A 33-year-old pregnant woman is requesting removal of a lesion on her chest. The growth was first noted 3 weeks ago and is increasing in size. The patient reports that the lesion has spontaneously bled twice but is otherwise without symptoms including pain. She is in her third trimester of pregnancy. Two prior pregnancies were uneventful and unaccompanied by skin lesions. Physical examination reveals a 1 cm brightly erythematous nodule on her upper chest. Scattered nevi are observed elsewhere.
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Pyogenic granuloma (PG) is an acquired benign vascular tumor of the skin or mucous membranes that most commonly arises on the head and neck followed by the trunk and upper extremities.1 The name is a misnomer as lesions are neither pyogenic nor granulomas.2 The condition predominately affects children and young adults with no predilection by sex. A characteristic lesion presents as a solitary, painless, red to bluish-black papule or nodule. Dermoscopy reveals homogeneous reddish or white-red areas surrounded by a whitish collarette.3 A well-circumscribed proliferation of capillaries in a lobular pattern is noted on histology.
The condition may arise during pregnancy, typically after the first trimester. When occurring on the oral mucosa, the lesions are called granuloma gravidarum.4 Causation may be related to hormonal alterations. Increased estrogen induces secretion of cutaneous wound healing factors as well as vascular endothelial growth factors.5 These stimulatory proteins are thought to trigger proliferation of vascular tissue either in response to minor trauma or spontaneously.6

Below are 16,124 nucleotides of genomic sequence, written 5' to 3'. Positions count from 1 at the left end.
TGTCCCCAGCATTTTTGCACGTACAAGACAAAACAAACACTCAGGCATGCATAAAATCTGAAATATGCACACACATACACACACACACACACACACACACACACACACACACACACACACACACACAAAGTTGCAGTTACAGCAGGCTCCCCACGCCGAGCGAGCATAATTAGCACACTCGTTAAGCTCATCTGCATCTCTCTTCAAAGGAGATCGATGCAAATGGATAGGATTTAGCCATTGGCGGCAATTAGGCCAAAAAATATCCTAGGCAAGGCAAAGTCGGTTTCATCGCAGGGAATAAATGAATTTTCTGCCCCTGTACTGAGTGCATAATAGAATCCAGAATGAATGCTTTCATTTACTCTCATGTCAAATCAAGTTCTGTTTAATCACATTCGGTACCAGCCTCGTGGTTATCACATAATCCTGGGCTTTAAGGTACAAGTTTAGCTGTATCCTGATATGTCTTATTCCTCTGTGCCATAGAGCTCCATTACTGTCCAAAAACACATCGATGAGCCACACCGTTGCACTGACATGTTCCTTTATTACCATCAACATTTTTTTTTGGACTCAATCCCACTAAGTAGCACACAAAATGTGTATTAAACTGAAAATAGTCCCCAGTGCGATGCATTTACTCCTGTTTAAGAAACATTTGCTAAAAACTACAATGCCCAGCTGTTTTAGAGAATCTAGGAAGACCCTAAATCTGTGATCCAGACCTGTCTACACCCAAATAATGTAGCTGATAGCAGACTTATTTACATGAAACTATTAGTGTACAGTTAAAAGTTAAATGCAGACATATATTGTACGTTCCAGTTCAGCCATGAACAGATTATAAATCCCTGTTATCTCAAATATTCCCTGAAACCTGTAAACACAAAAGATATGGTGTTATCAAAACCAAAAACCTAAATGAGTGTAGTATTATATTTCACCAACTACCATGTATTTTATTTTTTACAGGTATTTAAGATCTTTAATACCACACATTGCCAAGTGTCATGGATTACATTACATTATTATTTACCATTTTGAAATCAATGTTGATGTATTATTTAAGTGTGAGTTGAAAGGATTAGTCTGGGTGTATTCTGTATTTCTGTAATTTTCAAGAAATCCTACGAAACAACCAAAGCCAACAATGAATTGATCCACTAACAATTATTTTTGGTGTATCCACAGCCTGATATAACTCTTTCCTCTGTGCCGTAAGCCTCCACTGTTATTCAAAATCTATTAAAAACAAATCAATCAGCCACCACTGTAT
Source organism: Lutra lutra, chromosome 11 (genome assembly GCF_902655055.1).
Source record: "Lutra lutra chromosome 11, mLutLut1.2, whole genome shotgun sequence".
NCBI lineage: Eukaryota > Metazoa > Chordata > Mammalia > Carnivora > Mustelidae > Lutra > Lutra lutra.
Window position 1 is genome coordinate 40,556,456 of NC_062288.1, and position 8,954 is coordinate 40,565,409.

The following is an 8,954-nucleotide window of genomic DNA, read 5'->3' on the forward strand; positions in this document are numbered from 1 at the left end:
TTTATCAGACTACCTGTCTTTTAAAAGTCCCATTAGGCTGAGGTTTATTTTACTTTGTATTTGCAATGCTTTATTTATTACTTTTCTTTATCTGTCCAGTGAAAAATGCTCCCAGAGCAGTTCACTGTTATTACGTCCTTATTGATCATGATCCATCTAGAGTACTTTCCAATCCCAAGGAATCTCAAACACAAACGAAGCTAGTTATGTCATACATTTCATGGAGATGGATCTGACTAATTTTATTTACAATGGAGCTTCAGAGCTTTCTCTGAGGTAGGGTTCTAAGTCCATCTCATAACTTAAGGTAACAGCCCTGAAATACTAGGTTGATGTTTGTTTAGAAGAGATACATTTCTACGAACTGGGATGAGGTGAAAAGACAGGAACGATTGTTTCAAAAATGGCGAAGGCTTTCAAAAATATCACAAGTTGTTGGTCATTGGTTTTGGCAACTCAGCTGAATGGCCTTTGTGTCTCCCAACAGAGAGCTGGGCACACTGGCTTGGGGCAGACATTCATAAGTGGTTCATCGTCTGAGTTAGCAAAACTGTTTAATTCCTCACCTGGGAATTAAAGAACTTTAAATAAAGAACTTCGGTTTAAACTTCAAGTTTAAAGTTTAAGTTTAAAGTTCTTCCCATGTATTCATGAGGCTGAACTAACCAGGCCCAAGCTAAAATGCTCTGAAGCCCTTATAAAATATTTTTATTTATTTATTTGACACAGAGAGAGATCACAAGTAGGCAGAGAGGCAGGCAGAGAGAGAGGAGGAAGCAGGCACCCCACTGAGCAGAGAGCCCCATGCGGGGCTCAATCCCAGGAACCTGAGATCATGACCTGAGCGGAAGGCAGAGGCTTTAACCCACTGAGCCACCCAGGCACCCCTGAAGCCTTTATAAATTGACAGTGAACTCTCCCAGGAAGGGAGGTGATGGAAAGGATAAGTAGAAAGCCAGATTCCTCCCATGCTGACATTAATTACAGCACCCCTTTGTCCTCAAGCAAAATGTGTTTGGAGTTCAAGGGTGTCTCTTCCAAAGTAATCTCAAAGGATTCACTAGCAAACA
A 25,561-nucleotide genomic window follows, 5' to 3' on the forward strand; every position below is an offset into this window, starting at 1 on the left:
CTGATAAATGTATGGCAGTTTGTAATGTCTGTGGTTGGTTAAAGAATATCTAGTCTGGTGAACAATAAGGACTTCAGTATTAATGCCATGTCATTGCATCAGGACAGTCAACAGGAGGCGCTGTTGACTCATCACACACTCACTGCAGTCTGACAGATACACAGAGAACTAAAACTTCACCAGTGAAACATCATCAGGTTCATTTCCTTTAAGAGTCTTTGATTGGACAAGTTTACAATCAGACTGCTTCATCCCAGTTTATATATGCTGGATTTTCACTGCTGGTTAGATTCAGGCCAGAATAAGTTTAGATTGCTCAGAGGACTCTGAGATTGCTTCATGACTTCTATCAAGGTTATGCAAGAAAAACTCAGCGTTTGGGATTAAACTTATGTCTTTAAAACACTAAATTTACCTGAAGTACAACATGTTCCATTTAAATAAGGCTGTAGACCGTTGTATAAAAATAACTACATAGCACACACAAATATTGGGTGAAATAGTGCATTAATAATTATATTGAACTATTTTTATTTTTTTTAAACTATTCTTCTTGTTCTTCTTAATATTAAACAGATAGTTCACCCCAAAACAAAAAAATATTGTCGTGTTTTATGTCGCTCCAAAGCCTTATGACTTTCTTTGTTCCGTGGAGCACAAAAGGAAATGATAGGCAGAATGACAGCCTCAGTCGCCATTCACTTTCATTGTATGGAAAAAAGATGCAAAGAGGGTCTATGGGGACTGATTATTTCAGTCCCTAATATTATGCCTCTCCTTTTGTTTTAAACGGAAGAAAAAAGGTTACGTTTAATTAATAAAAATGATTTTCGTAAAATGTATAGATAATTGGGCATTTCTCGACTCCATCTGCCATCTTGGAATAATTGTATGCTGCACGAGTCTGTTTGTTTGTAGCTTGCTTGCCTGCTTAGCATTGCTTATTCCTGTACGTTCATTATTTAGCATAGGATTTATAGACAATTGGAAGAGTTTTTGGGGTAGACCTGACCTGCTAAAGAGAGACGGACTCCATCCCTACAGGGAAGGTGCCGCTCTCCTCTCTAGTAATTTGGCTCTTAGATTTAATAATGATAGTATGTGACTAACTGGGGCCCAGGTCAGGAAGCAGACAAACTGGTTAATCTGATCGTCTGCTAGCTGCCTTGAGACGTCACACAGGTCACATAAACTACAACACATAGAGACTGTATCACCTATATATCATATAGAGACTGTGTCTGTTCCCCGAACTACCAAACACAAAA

Most patients seek treatment because of recurrent bleeding episodes. A treatment plan should take into consideration lesion location as well as aesthetic concerns among patients. Surgical excision has a low recurrence rate in comparison to curettage with cautery, although the latter may heal with less scarring.7 Additional treatment options include cryotherapy, laser, and sclerotherapy.8 Topical timolol is another noninvasive option with variable success rates.9
Stephen Schleicher, MD, is director of the DermDox Dermatology Centers, associate professor of medicine at Geisinger Commonwealth Medical College, and clinical instructor of dermatology at Arcadia University and Kings College.
1. Patrice SJ, Wiss K, Mulliken JB. Pyogenic granuloma (lobular capillary hemangioma): a clinicopathologic study of 178 cases. Pediatr Dermato. 1991;8(4):267-276. doi:10.1111/j.1525-1470.1991.tb00931.x.
2. Higgins JC, Maher MH, Douglas MS. Diagnosing common benign skin tumors. Am Fam Physician. 2015;92(7):601-607.
3. Jha AK, Sonthalia S, Khopkar U. Dermoscopy of pyogenic granuloma. Indian Dermatol Online J. 2017;8(6):523-524. doi:10.4103/idoj.IDOJ_389_16
4. Purwar P, Dixit J, Sheel V, Goel MM. ‘Granuloma gravidarum’: persistence in puerperal period an unusual presentation. BMJ Case Rep. 2015;2015:bcr2014206878. doi:10.1136/bcr-2014-206878
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6. Katta R, Bickle K, Hwang L. Pyogenic granuloma arising in port-wine stain during pregnancy. Br J Dermatol. 2001;144(3):644-645. doi:10.1046/j.1365-2133.2001.04114.x
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8. Sarwal P, Lapumnuaypol K. Pyogenic granuloma. In: StatPearls [Internet]. StatPearls Publishing; 2022.
9. Gupta D, Singh N, Thappa DM. Is timolol an effective treatment for pyogenic granuloma? Int J Dermatol. 2016;55(5):592-595. doi:10.1111/ijd.13237